Sadly, only one full-sized King Arthur locomotive remains intact today. That locomotive is the Scotch Arthur named "Sir Lamiel," bearing the number 777. Preserved as part of the national collection, "Sir Lamiel" is currently undergoing an overhaul at The Great Central Railway, located in Loughborough, Leicestershire. This remarkable railway is the UK's sole mainline Heritage Railway, ensuring that the legacy of the King Arthur class locomotives lives on.
The Fascinating Watercart Tender
An intriguing aspect of Sir Percivale is its unique tender. The tender features eight wheels and is affectionately referred to as a "Watercart." This design can be traced back to Dugald Drummond's original T14 tender, intended to service longer journeys as water troughs were not available on the Southern Railway lines. To accommodate certain destinations with shorter turntables, Maunsell designed a few small six-wheel tenders to accompany some of the King Arthur locomotives.
Interestingly, Sir Percivale initially operated with a water cart tender, however, it also used a six-wheel tender, for three years. Maunsell repurposed Sir Percivale's water cart tender to be used behind one of his newly built Nelson Class engines, which were introduced in 1926. Fortunately, by the late 1920s, Sir Percivale had its water cart tender reinstated. The model of Sir Percivale faithfully replicates this unique water cart tender.
The Dimensions of Sir Percivale
The full-sized Sir Percivale follows the Whyte Wheel configuration of 4-6-0. Here are the dimensions and specifications of this remarkable locomotive:
Gauge: 4' 8 ½" (1,453mm)
Leading diameter of front bogie wheels: 3' 1" (0.840mm)
Driver diameter: 6' 7" (2007mm)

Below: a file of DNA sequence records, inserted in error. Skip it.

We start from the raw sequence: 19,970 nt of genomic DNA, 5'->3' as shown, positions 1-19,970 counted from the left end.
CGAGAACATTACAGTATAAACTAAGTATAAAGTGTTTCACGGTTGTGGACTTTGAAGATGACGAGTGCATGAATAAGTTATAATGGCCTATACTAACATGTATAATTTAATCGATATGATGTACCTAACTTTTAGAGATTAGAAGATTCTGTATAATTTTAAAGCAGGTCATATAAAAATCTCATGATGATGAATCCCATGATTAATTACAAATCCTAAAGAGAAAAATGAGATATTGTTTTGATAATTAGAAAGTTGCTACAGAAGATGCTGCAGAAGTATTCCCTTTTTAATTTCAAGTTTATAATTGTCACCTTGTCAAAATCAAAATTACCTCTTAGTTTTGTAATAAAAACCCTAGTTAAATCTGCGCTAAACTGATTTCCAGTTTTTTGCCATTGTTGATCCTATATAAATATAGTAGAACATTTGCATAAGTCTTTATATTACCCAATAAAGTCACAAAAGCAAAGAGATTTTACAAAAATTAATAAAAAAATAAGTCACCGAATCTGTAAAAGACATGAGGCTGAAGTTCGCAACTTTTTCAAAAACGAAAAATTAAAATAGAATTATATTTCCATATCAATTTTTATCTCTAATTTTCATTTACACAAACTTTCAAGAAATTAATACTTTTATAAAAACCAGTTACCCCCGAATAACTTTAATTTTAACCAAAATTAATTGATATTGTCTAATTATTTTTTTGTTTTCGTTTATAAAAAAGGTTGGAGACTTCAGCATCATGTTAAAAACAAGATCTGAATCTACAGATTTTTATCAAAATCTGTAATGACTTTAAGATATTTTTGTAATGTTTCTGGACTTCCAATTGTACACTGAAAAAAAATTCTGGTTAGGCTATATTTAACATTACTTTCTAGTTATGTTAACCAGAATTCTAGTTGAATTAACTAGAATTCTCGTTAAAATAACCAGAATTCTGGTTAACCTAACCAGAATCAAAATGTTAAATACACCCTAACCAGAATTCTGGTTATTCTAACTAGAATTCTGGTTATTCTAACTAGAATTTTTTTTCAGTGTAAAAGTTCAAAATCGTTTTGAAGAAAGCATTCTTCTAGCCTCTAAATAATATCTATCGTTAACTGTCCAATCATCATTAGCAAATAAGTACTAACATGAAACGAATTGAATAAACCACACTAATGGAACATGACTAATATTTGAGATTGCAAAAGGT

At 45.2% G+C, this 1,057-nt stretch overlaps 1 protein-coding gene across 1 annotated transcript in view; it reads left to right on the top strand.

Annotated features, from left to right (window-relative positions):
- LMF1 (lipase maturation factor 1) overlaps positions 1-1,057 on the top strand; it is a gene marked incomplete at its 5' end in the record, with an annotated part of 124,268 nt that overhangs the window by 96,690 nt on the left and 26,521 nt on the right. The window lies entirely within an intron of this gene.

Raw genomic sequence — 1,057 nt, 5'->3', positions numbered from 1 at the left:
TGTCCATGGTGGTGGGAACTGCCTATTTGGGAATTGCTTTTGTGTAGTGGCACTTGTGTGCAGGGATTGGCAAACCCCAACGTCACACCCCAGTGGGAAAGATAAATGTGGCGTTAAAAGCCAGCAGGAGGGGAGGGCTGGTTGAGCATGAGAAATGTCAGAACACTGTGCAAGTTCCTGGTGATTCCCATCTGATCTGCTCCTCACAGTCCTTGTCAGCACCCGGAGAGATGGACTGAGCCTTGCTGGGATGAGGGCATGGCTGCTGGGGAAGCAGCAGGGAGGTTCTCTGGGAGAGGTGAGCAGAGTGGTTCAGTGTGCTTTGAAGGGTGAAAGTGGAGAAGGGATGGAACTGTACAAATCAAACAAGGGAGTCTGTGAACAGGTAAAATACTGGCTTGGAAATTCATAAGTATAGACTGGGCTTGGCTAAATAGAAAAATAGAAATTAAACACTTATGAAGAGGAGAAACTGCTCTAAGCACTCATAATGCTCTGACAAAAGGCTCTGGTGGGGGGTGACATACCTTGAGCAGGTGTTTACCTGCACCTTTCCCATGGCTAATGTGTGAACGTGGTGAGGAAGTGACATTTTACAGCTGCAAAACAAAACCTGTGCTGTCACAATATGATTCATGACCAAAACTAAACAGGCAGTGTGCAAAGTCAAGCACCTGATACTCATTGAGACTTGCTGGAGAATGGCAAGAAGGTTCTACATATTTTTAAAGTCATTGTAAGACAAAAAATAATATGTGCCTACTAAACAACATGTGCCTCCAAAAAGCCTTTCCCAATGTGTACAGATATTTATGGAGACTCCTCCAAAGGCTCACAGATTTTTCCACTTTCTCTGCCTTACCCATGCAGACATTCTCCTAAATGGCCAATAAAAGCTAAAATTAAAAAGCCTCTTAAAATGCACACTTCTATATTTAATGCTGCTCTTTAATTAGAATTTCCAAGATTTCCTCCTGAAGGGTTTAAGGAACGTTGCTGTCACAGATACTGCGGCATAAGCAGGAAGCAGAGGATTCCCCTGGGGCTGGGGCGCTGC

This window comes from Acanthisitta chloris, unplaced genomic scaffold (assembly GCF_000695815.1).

Engine length: 66' 5 ¾" (20,263mm)
Weight: 80 tons 19 cwt
Boiler pressure: 200 psi
2 outside cylinders with a total traction effort of 25,320 lbf
These specifications highlight the impressive scale and power of Sir Percivale, making it a true marvel of engineering during its time of active service.
Preserving History for Future Generations
The story of Walter Harper's passion for transport and his commissioned 10¼" gauge model of E 772 Sir Percivale (King Arthur) locomotive is a testament to the enduring fascination with railways and locomotives. Through meticulous attention to detail and the preservation efforts of organizations such as The Great Central Railway, the legacy of these iconic locomotives continues to captivate enthusiasts and educate future generations. Whether it's the captivating history, the intricate engineering, or the timeless beauty of these machines, the story of Sir Percivale and the King Arthur class locomotives is one that will undoubtedly endure for years to come.
Where can you see the model of Sir Percivale running today?
Sir Percivale is often a visitor to Ingfield, so on occasions, a pair of King Arthurs with concurrent running numbers can be seen double-heading a train around the track.
The model is in the care of John Littlechild (of Starlight Express fame) who does a splendid job of maintaining and improving Sir Percivale. He visits selected shows and venues throughout the year, and the locomotive when not with John is at Ingfield Light Railway.